6. Taxpayers who have underpaid during the year and face paying more taxes when they file their return are much more likely to file fraudulent returns than those who have overpaid during the year and are already getting a rebate. (34)

  7. The Supreme Court interprets the Due Process Clause as requiring a hearing before a beneficiary of an entitlements program can be deprived of any benefits (a loss); fully qualified applicants for benefits (future gain) do not enjoy the same protection. (35)

  8. Employees rarely attempt to bargain for more employment protection than "at will" employment offers (a potential gain), but employees who have "for cause" protection strongly resist giving it up (a potential loss). (36)

    The list of legal issues in which foregone gains and losses are treated differently goes on at length. (37) Over a decade ago, two articles reviewing the literature on the implications of framing for the legal system identified hundreds of law review articles on the subject. (38) A recent book expands even further on this list. (39)

    The influence of loss aversion on legislative and regulatory processes appears to be well established, (40) but judges obviously play a critical role in the development of law. As outside referees, however, judges might not fall prey to the cognitive illusions that influence lay citizens and litigants. The many articles assessing the role of framing in legal analysis still lack a systematic demonstration that framing influences judicial decisions. The research presented in this Article fills that gap.

    In this Article, we present eight studies in which over one thousand judges evaluated hypothetical cases from the perspective of either gains or losses. In all eight studies, we used fact patterns presenting decisions that are factually and economically identical except for their frame as a gain or loss, illustrating the four phenomena described above (reference-dependent choice, status quo bias, endowment effect, and risk-seeking choices in the face of losses). (41) Across eight different areas of law, judges reacted differently to gains than to losses. In short, the results confirmed one of the basic insights of behavioral economics by demonstrating that gains and losses affect how judges decide cases.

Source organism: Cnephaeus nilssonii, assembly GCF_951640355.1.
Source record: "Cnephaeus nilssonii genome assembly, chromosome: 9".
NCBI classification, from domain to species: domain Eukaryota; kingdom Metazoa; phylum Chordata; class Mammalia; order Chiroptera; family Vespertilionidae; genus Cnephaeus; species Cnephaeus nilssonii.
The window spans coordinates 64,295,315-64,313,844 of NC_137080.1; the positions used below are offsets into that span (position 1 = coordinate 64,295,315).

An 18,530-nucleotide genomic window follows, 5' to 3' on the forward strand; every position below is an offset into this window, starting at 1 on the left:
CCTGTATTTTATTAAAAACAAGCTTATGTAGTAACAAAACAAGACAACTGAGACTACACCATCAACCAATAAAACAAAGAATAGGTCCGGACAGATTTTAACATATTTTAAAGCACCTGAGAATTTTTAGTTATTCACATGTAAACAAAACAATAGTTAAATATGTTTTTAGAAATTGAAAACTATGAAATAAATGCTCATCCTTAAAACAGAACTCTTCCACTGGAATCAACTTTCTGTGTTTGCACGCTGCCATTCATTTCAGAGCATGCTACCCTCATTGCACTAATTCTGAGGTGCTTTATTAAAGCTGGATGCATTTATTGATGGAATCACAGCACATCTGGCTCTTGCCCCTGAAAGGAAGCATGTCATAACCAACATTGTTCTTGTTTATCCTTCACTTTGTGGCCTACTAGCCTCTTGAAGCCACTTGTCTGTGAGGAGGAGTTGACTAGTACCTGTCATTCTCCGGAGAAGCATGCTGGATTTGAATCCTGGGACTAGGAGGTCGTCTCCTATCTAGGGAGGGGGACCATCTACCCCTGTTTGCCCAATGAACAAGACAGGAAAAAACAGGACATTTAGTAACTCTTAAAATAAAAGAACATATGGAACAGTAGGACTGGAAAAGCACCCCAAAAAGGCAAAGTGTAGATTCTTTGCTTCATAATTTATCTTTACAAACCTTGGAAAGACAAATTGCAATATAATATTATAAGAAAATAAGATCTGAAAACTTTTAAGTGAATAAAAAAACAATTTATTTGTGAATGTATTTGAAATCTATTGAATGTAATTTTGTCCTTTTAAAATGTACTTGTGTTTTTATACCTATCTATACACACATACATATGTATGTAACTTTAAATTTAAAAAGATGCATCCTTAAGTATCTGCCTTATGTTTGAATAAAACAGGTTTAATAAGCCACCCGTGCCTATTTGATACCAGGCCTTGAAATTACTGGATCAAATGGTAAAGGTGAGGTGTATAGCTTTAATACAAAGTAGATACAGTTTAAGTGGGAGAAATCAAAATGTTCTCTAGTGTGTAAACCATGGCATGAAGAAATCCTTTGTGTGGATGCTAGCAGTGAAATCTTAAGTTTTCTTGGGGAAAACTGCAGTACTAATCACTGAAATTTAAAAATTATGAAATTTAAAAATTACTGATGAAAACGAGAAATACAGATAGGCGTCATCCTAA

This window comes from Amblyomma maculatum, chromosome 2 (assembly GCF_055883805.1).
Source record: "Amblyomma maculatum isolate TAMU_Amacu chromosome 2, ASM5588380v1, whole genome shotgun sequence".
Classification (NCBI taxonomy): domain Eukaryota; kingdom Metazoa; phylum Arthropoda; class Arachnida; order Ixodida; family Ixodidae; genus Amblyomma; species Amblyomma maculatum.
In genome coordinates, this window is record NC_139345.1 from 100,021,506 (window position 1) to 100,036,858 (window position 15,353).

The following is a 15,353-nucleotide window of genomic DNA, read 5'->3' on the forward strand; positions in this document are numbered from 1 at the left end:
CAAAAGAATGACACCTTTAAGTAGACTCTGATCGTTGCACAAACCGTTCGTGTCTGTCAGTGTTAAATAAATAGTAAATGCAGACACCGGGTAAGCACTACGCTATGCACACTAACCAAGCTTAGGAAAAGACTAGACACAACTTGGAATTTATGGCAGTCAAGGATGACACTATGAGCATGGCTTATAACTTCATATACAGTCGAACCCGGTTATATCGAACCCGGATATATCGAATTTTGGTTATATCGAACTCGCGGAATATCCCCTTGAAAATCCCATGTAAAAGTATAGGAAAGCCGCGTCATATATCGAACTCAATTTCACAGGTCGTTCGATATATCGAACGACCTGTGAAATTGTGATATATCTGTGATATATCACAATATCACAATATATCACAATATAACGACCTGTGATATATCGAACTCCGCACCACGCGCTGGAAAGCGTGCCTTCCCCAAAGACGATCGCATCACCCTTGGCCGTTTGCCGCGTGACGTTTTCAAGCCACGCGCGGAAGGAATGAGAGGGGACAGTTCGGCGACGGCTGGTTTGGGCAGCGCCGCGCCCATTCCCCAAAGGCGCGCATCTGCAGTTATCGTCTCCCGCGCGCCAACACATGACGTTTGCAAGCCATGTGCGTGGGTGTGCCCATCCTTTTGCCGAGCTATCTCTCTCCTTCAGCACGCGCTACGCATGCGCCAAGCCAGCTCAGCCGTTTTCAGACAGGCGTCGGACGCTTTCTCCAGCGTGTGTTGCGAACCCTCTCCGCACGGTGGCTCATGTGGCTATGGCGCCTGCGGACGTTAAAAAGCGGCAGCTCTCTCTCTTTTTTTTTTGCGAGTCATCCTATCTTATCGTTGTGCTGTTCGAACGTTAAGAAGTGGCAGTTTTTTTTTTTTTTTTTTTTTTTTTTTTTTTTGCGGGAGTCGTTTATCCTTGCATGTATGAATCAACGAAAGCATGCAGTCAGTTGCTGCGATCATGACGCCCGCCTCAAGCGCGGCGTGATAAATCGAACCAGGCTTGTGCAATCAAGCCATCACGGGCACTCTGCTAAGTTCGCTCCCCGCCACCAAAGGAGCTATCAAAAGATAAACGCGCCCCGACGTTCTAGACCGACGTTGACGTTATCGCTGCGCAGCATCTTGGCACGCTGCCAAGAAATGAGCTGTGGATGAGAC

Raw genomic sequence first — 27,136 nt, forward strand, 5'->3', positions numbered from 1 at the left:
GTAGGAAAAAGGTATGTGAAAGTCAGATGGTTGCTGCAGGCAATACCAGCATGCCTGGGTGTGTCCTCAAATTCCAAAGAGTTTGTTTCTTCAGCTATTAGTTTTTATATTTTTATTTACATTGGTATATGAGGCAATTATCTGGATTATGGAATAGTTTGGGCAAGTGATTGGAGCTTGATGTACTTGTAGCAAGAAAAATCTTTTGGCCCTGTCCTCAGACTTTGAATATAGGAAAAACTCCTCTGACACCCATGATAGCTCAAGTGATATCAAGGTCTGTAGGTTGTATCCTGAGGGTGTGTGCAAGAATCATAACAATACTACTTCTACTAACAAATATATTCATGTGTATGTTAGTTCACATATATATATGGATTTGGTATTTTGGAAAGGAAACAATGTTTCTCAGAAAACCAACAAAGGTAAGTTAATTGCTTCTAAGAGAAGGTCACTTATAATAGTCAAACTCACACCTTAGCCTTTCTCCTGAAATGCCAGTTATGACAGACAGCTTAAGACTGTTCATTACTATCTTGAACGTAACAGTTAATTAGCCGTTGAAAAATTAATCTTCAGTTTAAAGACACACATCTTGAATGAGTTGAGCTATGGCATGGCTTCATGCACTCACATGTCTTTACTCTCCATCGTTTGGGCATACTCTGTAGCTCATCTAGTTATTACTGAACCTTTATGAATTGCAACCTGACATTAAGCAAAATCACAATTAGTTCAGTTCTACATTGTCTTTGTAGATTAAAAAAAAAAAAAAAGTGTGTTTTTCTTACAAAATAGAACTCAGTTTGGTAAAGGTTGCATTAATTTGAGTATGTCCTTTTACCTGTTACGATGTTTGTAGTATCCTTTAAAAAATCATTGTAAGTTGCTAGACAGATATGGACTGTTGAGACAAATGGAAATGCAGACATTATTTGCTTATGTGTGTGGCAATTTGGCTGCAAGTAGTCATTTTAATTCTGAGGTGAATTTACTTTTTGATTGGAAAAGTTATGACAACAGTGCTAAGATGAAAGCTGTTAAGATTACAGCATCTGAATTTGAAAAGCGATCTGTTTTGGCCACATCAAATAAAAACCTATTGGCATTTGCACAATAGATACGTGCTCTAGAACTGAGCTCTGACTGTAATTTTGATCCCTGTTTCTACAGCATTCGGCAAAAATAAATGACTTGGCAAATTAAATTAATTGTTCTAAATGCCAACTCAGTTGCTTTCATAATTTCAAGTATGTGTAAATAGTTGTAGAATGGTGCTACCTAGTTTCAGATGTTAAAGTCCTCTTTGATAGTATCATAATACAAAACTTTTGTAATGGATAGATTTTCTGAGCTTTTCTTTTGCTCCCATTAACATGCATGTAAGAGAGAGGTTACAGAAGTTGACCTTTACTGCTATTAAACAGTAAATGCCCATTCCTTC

This Article proceeds as follows. In Part I, we briefly review the literature on framing effects, with special attention to applications in legal contexts. In Part, II we describe our research methods. In Part III, we describe the eight studies of framing we have conducted on judges and report our results. Part IV offers a discussion and conclusions.

    1. FRAMING, WITH APPLICATIONS TO LAW

    As journalist Michael Lewis documented in his recent book, The Undoing Project, psychologists Amos Tversky and Daniel Kahneman first documented the disparity between people's reactions to gains and losses while studying economic paradoxes concerning how people make choices involving risk. (42) All of the decisions Tversky and Kahneman initially studied involved potential gains. For example, they asked their research subjects questions like: "Would you rather have $500 for sure or a 50-50 shot at $1,000?" (43) Tversky began to wonder what would happen if they began putting negative signs in front of the numbers. (44) For example: "Which... do you prefer... [a] lottery ticket that offers a 50 percent chance of losing $1,000 [or a] certain loss of...